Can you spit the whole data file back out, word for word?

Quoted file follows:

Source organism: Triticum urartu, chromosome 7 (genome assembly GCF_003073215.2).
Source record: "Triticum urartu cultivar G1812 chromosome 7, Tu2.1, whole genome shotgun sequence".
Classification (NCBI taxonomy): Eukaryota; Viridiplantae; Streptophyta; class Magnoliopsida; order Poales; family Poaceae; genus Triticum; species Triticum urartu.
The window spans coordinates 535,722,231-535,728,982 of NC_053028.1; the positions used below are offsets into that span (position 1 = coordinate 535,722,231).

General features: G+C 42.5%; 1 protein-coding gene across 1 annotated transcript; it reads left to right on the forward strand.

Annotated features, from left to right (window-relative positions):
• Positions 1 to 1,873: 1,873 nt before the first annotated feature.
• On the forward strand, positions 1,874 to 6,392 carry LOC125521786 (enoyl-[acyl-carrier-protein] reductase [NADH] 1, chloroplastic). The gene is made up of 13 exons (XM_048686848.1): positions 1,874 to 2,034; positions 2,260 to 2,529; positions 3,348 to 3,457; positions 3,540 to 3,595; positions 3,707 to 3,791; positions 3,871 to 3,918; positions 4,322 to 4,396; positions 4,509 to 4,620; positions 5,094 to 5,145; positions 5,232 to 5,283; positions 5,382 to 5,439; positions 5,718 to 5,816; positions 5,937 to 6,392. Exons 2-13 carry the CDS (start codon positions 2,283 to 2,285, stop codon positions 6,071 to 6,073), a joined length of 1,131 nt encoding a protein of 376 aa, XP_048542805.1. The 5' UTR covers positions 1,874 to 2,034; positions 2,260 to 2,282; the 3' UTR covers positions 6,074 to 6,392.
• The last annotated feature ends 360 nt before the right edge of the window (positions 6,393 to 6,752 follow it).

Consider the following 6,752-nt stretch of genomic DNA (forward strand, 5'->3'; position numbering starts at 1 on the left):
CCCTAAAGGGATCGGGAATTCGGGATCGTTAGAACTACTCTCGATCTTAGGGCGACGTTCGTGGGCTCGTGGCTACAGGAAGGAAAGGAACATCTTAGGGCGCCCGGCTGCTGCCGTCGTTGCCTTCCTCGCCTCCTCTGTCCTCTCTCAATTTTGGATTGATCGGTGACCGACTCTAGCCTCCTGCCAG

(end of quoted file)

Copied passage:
Source organism: Triticum urartu, chromosome 7 (genome assembly GCF_003073215.2).
Source record: "Triticum urartu cultivar G1812 chromosome 7, Tu2.1, whole genome shotgun sequence".
Classification (NCBI taxonomy): Eukaryota; Viridiplantae; Streptophyta; class Magnoliopsida; order Poales; family Poaceae; genus Triticum; species Triticum urartu.
The window spans coordinates 535,722,231-535,728,982 of NC_053028.1; the positions used below are offsets into that span (position 1 = coordinate 535,722,231).

General features: G+C 42.5%; 1 protein-coding gene across 1 annotated transcript; it reads left to right on the forward strand.

Annotated features, from left to right (window-relative positions):
• Positions 1 to 1,873: 1,873 nt before the first annotated feature.
• On the forward strand, positions 1,874 to 6,392 carry LOC125521786 (enoyl-[acyl-carrier-protein] reductase [NADH] 1, chloroplastic). The gene is made up of 13 exons (XM_048686848.1): positions 1,874 to 2,034; positions 2,260 to 2,529; positions 3,348 to 3,457; positions 3,540 to 3,595; positions 3,707 to 3,791; positions 3,871 to 3,918; positions 4,322 to 4,396; positions 4,509 to 4,620; positions 5,094 to 5,145; positions 5,232 to 5,283; positions 5,382 to 5,439; positions 5,718 to 5,816; positions 5,937 to 6,392. Exons 2-13 carry the CDS (start codon positions 2,283 to 2,285, stop codon positions 6,071 to 6,073), a joined length of 1,131 nt encoding a protein of 376 aa, XP_048542805.1. The 5' UTR covers positions 1,874 to 2,034; positions 2,260 to 2,282; the 3' UTR covers positions 6,074 to 6,392.
• The last annotated feature ends 360 nt before the right edge of the window (positions 6,393 to 6,752 follow it).

Consider the following 6,752-nt stretch of genomic DNA (forward strand, 5'->3'; position numbering starts at 1 on the left):
CCCTAAAGGGATCGGGAATTCGGGATCGTTAGAACTACTCTCGATCTTAGGGCGACGTTCGTGGGCTCGTGGCTACAGGAAGGAAAGGAACATCTTAGGGCGCCCGGCTGCTGCCGTCGTTGCCTTCCTCGCCTCCTCTGTCCTCTCTCAATTTTGGATTGATCGGTGACCGACTCTAGCCTCCTGCCAG